It’s strange how the best job and the most challenging job are the same: being a momma. You hear people say it over and over, you read it in all the books, but I don’t think you truly understand it until you become a momma yourself.
I’m a type-A personality — I’m a planner, a to-do list maker, a person who prepares for what is to come, and before it even happens, has a back-up plan – just in case! I’m dependable, an over-acheiver, a workhorse, and people can entrust me to do the job, do it well, and go above and beyond expectations — because, trust me, no one else has higher expectations than I do of myself, and I’ll be damned if I don’t hit them. And, if for some reason I don’t hit those expectations, I will beat myself up about it — forever. It’s a blessing and curse, and I’m a work in progress. I’m learning everyday how to relax, be more “in the moment,” and to not be as tough on myself if I fall short of what I “planned” out in my mind. And, as much as I may not want to admit it, I thrive on words of appreciation, words of encouragement, and praise for a “job well done.”
When I worked in the corporate world, I would seek out ways to separate myself from the pack. Whether it was something like bringing donuts on Friday to make everyone smile, finishing a project a week in advance to be ahead of the curve, or creating a process improvement to make everyone else’s job easier — I was your girl! And, I loved hearing that I was awesome, even if I played it off being modest or negated it by saying I could always be better — it still was motivating to hear. It pushed me a bit further, and I liked being the one my boss could depend on to produce quality work.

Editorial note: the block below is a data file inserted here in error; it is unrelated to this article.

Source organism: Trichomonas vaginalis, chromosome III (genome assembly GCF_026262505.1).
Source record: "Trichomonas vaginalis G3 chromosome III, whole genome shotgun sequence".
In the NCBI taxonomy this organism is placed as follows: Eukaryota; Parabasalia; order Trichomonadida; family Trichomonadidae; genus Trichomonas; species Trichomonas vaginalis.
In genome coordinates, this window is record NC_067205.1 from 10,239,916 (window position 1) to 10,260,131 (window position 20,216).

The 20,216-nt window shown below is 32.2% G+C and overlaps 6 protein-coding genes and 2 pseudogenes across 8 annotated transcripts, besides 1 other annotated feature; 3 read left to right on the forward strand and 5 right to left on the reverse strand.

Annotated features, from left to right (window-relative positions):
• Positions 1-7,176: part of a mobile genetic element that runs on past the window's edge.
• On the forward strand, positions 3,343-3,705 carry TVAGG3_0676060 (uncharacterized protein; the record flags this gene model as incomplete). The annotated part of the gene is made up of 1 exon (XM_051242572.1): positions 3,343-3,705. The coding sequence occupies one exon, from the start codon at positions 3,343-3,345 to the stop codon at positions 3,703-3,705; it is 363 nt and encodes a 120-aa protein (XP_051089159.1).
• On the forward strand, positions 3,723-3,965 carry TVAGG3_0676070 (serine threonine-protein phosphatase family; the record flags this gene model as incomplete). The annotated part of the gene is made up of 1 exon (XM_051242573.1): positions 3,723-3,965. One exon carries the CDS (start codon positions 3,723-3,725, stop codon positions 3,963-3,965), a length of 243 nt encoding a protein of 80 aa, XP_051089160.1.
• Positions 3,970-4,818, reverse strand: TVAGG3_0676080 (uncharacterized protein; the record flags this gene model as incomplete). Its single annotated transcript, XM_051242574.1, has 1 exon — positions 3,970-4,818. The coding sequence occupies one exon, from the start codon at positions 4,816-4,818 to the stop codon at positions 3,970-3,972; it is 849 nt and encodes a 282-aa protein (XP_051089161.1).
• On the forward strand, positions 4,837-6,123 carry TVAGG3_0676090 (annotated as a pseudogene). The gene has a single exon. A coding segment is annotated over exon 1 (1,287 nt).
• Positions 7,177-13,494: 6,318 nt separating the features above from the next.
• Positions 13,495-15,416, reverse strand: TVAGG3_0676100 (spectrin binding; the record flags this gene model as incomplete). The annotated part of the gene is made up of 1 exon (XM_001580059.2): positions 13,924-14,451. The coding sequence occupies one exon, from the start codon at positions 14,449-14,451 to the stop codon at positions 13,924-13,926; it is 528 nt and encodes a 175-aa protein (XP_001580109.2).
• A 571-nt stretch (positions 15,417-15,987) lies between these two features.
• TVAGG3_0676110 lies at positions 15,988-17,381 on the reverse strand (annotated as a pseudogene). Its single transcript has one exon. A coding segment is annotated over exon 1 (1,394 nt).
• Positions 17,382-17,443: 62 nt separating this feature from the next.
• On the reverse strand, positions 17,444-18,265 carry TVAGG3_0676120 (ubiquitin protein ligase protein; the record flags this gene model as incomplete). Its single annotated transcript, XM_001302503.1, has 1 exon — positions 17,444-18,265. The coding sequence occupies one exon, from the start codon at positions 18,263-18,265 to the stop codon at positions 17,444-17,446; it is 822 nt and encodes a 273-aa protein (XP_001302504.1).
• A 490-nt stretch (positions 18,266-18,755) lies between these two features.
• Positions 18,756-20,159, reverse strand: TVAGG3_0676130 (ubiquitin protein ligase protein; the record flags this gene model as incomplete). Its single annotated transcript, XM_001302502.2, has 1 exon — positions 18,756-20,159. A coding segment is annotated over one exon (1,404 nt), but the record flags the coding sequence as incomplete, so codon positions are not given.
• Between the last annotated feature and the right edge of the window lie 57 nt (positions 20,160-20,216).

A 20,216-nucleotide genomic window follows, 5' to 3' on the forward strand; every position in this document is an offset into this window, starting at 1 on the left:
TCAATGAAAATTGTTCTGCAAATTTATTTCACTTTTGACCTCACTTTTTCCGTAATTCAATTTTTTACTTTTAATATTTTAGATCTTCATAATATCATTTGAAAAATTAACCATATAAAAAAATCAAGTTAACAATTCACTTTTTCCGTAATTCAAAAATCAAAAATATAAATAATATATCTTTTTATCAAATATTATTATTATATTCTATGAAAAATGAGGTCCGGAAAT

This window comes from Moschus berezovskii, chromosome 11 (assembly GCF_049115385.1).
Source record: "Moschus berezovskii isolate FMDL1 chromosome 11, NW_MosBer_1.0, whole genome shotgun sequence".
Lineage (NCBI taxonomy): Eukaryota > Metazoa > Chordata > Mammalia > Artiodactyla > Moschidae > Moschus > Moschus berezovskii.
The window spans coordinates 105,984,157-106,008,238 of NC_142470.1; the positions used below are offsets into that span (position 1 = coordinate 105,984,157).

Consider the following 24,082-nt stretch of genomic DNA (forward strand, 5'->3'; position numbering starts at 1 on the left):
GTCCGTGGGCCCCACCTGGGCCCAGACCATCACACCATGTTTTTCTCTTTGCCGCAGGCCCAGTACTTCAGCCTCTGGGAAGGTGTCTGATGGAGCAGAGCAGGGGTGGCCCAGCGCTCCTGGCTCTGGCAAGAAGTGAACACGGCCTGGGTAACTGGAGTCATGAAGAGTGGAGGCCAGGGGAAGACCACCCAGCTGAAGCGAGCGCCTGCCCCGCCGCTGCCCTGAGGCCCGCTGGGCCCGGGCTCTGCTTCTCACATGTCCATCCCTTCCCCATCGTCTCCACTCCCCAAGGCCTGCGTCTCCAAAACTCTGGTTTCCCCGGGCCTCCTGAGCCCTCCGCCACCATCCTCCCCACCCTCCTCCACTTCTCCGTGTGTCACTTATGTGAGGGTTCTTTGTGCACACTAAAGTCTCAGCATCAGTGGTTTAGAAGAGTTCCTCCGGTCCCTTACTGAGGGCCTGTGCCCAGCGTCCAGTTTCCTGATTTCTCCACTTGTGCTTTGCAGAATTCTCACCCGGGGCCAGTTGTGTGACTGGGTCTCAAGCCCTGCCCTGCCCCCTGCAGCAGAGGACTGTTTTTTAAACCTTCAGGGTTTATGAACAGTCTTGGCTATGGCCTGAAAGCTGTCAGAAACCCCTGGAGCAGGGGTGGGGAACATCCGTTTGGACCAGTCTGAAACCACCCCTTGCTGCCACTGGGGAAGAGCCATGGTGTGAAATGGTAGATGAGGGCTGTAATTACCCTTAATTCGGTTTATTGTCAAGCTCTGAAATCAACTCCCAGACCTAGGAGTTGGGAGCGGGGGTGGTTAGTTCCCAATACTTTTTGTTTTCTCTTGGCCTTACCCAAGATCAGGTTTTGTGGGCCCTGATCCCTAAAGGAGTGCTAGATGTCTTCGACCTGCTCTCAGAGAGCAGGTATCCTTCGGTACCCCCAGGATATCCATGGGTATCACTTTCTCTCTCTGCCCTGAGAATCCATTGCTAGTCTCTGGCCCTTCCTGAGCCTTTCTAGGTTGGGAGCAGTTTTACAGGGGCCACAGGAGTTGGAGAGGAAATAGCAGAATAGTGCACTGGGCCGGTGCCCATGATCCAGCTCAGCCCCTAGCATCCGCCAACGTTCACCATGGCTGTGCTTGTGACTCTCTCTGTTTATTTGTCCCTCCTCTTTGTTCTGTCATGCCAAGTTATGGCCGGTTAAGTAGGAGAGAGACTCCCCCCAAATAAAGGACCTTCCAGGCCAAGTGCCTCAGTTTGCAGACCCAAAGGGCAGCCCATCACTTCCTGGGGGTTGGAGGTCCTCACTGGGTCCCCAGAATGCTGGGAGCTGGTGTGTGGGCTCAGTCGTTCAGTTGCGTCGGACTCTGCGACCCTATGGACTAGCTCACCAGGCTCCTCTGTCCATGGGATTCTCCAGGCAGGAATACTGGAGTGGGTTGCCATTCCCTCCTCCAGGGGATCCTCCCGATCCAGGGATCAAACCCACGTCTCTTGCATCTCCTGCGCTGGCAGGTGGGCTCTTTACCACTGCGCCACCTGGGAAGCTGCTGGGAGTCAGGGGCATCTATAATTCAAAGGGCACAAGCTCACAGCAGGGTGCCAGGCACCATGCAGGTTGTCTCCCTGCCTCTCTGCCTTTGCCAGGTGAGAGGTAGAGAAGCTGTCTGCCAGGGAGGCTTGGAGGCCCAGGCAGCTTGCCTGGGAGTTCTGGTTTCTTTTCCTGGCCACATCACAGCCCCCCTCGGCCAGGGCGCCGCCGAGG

One of the difficulties in leaving the corporate world to be a stay at home momma is the questioning of whether or not I’m doing a good job. There aren’t any projects due, deadlines to hit, quarterly evaluations to hear feedback on what I can improve on — and my boss, well — she’s two. And her vocabulary consists of very profound (and important) words like “cat,” “ball,” “tree,” “car – beep beep!,” and “PINK!” Sure, I can find success in the sheer fact that she’s alive and healthy — but there’s this unspoken fear of am I doing it right? Am I doing enough? Is there anything else I could be doing to be a better mother?
I know many mommas ask themselves these questions. And yet, we do everything we can, put our heart and soul into raising our beautiful little humans, but then lack confidence in whether we are “good enough.” Or waste time comparing ourselves to other Moms, thinking we aren’t doing enough because “so and so did x, y, and z today and I was so tired I let my little one watch movies all day.” Why do we do this?
When your little one is so little they can’t really communicate to you, it’s tough to know — or to feel, rather — that you are doing a good job, or that they are happy with your “progress” in this hard, time-consuming job of being “Momma.” But really, it’s all about the little things — and even if they can’t use the words to say “You’re doing great! Keep it up! You’re on your way to getting a raise/promotion!” — sometimes, it’s the unspoken words, the extra snuggles, the sweet little smiles and kisses that confirm it — you know, I might just being doing okay after all.